Abuja (AFP) - President Muhammadu Buhari on Wednesday pleaded with militants to "give Nigeria a chance", vowing to keep the country intact despite widespread ethnic and religious divisions that threaten unity.
Nigeria is facing security threats on multiple fronts: Boko Haram Islamists in the northeast, Biafran separatists in the southeast, oil rebels in the south and nomadic herdsmen in the central states.
There have long been tensions between the Muslim majority north and largely Christian south, which were joined as one entity by former colonial ruler Britain in 1914 for political and economic expediency.
Buhari said there had been "a lot of improvement" against Boko Haram, whose seven-year insurgency has killed at least 20,000 people and displaced more than 2.6 million others.
Work was now ongoing to tackle the new threat to OPEC-member Nigeria's oil production from rebel groups in the southern delta region, he told senior ministers at a meeting to mark the end of Ramadan.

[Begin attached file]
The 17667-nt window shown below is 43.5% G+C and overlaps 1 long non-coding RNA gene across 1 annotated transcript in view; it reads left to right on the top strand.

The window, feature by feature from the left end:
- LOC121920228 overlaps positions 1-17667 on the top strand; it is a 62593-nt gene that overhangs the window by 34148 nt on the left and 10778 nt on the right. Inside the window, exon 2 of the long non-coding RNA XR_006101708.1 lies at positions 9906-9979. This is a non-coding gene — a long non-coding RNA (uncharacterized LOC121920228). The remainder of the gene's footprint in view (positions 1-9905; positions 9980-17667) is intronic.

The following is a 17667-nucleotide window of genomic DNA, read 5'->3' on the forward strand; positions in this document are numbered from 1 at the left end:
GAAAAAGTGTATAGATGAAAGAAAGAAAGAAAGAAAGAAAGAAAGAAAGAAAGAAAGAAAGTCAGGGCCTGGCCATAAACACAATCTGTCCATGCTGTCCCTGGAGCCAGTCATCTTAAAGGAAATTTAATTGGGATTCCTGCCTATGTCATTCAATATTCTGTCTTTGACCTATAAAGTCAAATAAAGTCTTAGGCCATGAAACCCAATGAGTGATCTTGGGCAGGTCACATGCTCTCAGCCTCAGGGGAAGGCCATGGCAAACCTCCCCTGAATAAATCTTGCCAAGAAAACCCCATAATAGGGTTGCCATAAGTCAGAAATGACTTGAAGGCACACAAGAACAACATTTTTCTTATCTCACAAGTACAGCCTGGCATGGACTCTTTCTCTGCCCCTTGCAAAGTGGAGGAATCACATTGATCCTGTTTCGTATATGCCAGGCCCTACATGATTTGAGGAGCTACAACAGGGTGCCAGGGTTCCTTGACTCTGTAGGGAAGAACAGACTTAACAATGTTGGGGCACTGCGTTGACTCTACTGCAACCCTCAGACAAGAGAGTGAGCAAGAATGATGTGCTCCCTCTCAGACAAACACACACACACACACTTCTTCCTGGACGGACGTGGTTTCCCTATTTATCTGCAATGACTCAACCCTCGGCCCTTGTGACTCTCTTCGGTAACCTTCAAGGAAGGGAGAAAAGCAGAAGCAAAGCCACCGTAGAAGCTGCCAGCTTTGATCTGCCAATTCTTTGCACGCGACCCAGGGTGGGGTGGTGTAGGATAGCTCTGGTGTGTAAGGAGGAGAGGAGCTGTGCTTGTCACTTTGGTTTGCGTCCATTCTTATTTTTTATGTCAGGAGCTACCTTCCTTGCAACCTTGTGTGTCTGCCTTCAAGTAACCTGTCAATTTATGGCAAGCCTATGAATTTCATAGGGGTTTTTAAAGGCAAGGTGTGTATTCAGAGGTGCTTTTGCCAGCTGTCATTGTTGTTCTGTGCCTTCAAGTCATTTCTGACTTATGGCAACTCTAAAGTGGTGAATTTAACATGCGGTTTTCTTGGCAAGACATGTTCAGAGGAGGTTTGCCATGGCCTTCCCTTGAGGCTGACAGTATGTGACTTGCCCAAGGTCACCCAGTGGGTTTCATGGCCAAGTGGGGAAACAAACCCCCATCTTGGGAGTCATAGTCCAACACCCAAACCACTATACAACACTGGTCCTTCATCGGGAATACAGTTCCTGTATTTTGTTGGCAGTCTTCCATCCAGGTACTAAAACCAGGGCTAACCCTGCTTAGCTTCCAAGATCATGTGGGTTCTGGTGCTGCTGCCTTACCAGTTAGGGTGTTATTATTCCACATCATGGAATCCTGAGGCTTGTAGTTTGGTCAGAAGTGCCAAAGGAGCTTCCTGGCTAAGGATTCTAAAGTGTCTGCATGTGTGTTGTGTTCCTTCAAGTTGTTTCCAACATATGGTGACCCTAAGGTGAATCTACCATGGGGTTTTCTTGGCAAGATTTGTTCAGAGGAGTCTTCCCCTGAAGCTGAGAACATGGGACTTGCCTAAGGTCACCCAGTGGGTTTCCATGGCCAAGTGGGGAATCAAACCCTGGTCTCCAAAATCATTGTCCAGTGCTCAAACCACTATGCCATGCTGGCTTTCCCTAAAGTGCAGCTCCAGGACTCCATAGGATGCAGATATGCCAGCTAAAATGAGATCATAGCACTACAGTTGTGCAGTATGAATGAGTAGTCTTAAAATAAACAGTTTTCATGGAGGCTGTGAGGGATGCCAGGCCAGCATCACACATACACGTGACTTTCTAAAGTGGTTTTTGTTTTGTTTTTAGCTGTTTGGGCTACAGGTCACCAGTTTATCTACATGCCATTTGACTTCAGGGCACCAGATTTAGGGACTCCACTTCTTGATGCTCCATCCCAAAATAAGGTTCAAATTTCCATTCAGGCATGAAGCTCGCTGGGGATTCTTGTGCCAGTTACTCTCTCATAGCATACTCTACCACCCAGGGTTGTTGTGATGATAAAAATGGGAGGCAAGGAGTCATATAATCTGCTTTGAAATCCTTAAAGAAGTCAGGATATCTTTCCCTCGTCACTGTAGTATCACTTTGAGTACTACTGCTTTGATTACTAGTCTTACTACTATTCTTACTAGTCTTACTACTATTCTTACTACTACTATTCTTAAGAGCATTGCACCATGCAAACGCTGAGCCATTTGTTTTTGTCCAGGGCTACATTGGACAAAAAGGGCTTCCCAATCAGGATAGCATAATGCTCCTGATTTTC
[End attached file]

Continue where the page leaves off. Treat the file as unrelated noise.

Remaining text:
"We are now concentrating on the militants to know how many of them (there are) in terms of groupings, leadership and plead with them to try to give Nigeria a chance," he said.
Most of the attacks on oil installations since February have been claimed by the Niger Delta Avengers, which wants international oil companies out of the region and fairer revenue sharing of profits.
Several other groups have emerged with similar aims but the NDA has also said it wants self-determination for the delta, allying itself with Igbo people in the southeast, who want an independent Biafran republic.
Buhari, a former army general who led a military government in the 1980s, referred to his time under General Yakubu Gowon, who was in charge during the Nigerian civil war from 1967-70.
That conflict was sparked by a previous unilateral declaration of independence by the Igbo of the southeast.
"I assure them (the militants) that when we were very junior officers, we were told by our leaders, by the head of state which was General Gowon, that to keep Nigeria one is a task that must be done," he added.
"We never thought of oil," he said, responding to militant claims that the redistribution of oil revenue across the federation was unfair.
"What we were after is one Nigeria. Please, pass the message to the militants that one Nigeria is not negotiable. And I pray they better accept it."